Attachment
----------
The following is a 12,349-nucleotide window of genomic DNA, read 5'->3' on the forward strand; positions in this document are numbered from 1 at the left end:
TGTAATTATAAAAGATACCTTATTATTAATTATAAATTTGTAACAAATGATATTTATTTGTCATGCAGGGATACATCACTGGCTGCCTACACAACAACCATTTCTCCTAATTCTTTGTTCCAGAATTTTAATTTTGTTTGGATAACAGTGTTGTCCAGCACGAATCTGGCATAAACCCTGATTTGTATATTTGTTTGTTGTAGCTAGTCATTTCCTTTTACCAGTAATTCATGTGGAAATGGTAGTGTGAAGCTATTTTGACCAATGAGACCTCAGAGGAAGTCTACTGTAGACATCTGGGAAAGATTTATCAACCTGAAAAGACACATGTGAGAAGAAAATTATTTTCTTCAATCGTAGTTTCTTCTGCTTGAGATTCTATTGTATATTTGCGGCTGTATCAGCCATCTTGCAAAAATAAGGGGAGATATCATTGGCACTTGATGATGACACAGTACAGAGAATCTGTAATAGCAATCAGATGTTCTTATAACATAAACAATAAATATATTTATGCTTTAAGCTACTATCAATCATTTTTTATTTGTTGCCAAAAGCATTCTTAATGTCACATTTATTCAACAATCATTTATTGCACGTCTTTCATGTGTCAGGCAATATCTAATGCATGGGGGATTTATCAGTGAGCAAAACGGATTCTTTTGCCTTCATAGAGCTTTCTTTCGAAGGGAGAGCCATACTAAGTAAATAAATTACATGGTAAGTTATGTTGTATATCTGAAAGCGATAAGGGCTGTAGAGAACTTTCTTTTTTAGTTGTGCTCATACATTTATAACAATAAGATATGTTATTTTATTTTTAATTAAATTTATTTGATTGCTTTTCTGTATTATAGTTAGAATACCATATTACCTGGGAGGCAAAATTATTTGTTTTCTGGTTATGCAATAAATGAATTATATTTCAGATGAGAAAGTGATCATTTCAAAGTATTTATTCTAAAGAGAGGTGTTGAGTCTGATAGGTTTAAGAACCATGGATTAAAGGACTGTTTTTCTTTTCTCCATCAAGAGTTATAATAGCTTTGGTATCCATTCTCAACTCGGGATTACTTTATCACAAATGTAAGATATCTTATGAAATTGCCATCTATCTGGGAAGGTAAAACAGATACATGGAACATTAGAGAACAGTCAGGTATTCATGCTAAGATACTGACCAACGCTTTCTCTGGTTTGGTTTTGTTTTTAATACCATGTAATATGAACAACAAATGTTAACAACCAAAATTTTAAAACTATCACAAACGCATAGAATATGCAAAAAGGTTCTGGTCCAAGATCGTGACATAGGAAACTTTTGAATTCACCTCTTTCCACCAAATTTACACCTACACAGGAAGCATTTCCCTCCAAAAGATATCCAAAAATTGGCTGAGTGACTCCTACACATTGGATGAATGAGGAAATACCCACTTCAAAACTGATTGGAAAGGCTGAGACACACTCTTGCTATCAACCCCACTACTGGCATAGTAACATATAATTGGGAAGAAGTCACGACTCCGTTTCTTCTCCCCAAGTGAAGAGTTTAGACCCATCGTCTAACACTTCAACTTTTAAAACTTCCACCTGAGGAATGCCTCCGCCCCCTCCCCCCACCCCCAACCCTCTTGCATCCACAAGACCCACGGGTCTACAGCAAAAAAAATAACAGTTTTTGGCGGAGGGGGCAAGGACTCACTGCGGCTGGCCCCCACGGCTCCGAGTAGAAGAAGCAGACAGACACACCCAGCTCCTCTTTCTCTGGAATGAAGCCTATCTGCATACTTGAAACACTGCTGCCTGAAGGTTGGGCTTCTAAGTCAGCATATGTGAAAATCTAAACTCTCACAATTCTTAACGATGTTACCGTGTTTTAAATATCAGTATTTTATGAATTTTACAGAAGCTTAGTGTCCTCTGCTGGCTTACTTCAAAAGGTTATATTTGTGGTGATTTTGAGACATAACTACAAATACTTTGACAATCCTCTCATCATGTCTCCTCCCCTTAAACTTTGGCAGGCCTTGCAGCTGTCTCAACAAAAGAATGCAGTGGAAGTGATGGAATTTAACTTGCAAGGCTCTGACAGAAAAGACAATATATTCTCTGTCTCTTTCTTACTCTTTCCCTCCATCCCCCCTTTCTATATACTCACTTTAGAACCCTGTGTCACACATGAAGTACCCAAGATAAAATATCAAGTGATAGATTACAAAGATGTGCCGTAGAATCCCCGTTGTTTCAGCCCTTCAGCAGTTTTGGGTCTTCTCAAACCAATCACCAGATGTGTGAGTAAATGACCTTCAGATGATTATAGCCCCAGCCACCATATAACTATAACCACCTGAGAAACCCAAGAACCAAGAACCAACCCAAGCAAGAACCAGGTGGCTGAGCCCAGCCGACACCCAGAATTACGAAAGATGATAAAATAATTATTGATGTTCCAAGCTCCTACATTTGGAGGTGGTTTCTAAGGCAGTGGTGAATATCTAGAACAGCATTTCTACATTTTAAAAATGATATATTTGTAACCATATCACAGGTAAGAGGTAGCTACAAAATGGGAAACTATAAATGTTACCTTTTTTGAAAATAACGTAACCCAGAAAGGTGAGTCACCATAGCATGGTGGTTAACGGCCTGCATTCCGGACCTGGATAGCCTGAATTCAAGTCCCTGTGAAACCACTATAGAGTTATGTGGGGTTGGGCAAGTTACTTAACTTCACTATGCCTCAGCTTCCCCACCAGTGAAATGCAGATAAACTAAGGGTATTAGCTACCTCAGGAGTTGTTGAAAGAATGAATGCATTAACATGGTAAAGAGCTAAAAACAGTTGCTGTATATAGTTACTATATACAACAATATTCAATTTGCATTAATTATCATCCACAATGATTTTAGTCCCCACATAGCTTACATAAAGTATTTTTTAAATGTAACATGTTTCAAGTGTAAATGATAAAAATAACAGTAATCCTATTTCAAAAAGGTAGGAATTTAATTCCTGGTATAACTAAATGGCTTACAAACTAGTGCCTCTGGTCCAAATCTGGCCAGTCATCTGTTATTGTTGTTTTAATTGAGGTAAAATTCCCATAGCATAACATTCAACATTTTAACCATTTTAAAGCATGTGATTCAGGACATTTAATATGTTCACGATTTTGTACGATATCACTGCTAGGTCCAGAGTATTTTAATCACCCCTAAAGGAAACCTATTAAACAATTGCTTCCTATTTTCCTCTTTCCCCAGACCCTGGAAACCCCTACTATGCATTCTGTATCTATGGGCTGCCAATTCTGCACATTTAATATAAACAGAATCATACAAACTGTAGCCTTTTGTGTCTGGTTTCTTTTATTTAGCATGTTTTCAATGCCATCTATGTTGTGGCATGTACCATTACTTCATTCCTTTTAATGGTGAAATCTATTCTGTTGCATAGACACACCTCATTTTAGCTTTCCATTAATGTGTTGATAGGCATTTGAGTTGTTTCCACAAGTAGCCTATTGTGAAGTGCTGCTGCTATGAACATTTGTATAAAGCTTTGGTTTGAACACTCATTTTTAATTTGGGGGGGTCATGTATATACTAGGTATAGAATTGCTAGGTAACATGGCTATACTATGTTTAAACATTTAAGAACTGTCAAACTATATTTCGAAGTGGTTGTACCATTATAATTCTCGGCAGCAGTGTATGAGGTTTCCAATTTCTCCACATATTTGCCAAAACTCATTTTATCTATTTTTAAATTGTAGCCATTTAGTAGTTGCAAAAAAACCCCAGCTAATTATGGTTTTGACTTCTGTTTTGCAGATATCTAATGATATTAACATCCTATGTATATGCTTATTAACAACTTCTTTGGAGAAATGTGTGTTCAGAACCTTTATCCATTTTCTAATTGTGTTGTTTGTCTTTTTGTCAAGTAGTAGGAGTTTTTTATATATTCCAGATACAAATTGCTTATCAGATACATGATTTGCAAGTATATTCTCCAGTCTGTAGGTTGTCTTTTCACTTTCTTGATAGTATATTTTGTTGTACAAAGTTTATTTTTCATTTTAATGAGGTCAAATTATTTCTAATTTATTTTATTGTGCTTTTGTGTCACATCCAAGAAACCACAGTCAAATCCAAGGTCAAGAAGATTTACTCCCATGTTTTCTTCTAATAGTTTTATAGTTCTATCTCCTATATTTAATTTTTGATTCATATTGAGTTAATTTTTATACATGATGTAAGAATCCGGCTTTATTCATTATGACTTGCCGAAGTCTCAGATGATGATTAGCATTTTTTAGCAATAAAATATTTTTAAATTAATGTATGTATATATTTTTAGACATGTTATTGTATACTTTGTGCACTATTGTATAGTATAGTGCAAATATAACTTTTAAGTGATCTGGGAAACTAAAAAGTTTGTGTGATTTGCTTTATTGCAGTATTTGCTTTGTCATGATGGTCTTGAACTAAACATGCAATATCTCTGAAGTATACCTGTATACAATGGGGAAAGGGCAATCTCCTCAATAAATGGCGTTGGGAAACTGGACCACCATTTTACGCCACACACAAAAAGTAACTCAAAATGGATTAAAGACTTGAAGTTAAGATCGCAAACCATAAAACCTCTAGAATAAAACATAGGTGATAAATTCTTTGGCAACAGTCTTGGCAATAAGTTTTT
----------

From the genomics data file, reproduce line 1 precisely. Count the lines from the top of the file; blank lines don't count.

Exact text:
The following is a 12,349-nucleotide window of genomic DNA, read 5'->3' on the forward strand; positions in this document are numbered from 1 at the left end: